I’m not one of those people who believes that just writing about anything somehow clicks open the floodgates and lets the good stuff trickle out. Sometimes, nothing but a tidal wave of effluence comes roaring down the pike, stinking up the place.

But, what the hell do I know? Maybe it’s not for me to judge the effectiveness or lack thereof of anything that falls from my fingers onto the screen.

Enough digressions. What has been tweaking my creative antennae recently?

SEEN: Film #7 of the year for me was a beautiful Saturday afternoon showing in one of London’s loveliest little independent cinemas, the Screen on the Hill in Belsize Park. The film? Wong Kar-Wai’s 2046, the long-awaited sort-of-sequel, remix, follow-up to In the Mood for Love. The whole film is bathed in glorious colours refracted through the unerring camera of Chris Doyle, as chain-smoking journalist Tony Leung repeatedly attempts to exorcise the demons of his unrequited love affair with Maggie Cheung in Singapore, with a succession of abortive relationships in his Hong Kong hotel room in the late 60s. All the while, he hammers away at his science-fiction novel “2046”…As with all Wong Kar-Wai films, I didn’t fall in love with it until the next day. All his films are a slow-burning experience that take about 24 hours to settle in, like a tan after a day in the sun, imprinting itself into my mind slowly, and I haven’t stopped getting flashes of indelible images from the film since I saw it. Truly wonderful.

All that will no doubt be washed away this evening when I force myself to suffer through Film #8, faced with the gaping acting-vacuum known only as Keanu, in the lung-cancer and demon-baiting movie Constantine. Pray for my sanity.

HEARD: Currently bumping on the AKA decks is MF Doom’s MM…Food, an album that reminds me that not all hip-hop is now vacuous commercial slop, preoccupied solely with Courvoisier and bling. MF Doom creates sonic mini-marvels melting together soundbites from old cartoons with old skool slow jams. Glorious.

Also racking up some consistent rotation in my crib is Stanley Turrentine’s Don’t Mess With Mr. T, his last album for the CTI label back in the early ‘70s. Creamy jazz to balm the raw wounds of my working day.

READ: At the moment, I’m racing through Harry Knowles’s surprisingly readable Ain’t It Cool?, his memoir about the world-famous movie geek website. Despite a tendency towards long-windedness in some sections, this is a thoroughly entertaining sniff around the history of a true Internet phenomenon.

Also worth mentioning is Elmore Leonard’s Mr. Paradise. I had been worried that Dutch had been going off the boil in the last few years, but this is a cracking hard-boiled return to form, bopping around the streets of Detroit with sly wit and ragged energy.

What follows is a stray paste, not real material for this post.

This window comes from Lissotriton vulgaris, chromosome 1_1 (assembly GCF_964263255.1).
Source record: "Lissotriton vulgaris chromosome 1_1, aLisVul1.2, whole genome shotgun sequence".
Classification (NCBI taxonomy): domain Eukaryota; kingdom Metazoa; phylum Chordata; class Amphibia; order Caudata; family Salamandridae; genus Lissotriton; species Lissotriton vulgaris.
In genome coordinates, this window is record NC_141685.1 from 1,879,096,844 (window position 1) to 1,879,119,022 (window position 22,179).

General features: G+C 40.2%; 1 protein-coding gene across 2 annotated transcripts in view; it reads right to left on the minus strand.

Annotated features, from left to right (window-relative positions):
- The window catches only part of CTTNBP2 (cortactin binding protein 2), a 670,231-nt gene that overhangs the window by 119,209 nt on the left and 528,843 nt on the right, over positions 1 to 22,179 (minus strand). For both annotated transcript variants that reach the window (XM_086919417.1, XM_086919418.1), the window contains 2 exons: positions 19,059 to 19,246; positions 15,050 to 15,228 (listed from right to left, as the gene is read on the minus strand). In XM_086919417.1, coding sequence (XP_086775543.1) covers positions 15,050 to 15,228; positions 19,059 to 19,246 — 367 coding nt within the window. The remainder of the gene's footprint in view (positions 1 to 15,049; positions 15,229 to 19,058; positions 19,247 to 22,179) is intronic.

Right. That’s me done for today.

Captain's Log

I saw the most strangely beautiful-disgusting thing on the way to work this morning, blocking my path.

There was a huge pile of dog shit smack dab in the centre of the pavement. In the centre of the mountainous turd, someone had planted a Diet Coke bottle, affixed solid and upright in the poo. Out of the top of the Coke bottle, that (no doubt) same someone had planted a perfect, dazzlingly-yellow daffodil.

Really wish I’d snapped a photo of it on my phone.

It was weird, and brilliant, and pretty nasty.

(Damn, this blog really does wallow in minutiae and trivia sometimes…Once I get my head screwed back on straight again, I will endeavour to provide you all with a more meaty, satisfying reading experience.)

Thursday, March 17, 2005

Runaway Brain

Today is an unusually quiet day in the office. Eerily so. I’ve been passing the time having death fantasies about minor celebrities. But there’s only so much mileage you can get out of imagining the sound Paris Hilton’s head would make as you backed a car over it (a satisfying gravely crunch, or a loud pop?), or the amount of gore involved in eviscerating Vernon Kay and then garrotting him with his own intestines.

I can actually feel I.Q. points slipping from my ear holes and splattering against the desk, flapping around like beached fishes. If my brain is like a muscle, my grey matter is slack and flabby and hanging over my intellectual waistline in a mess of misused and abused neurons.

I may have to start walking up to my colleagues and stabbing at them repeatedly with sharpened pencils.

Just a thought.

Now, I wonder how many elephants would need to sit on Sarah Jessica Parker before something ruptures?

Monday, March 14, 2005

Inherit the Wind

I’m almost positive I shouldn’t be sharing this story with you all…

Bored at work (surprise!), so the devil made work for my idle thumbs. I decided to send a text message to my wife that read as follows:

“I have wicked gas today”

After hitting send, I realised that I hadn’t sent it to my wife at all.

I’d sent it to my mum.

My mum promptly responded:

“You have eaten the wrong food. Sorry 4 the people around you”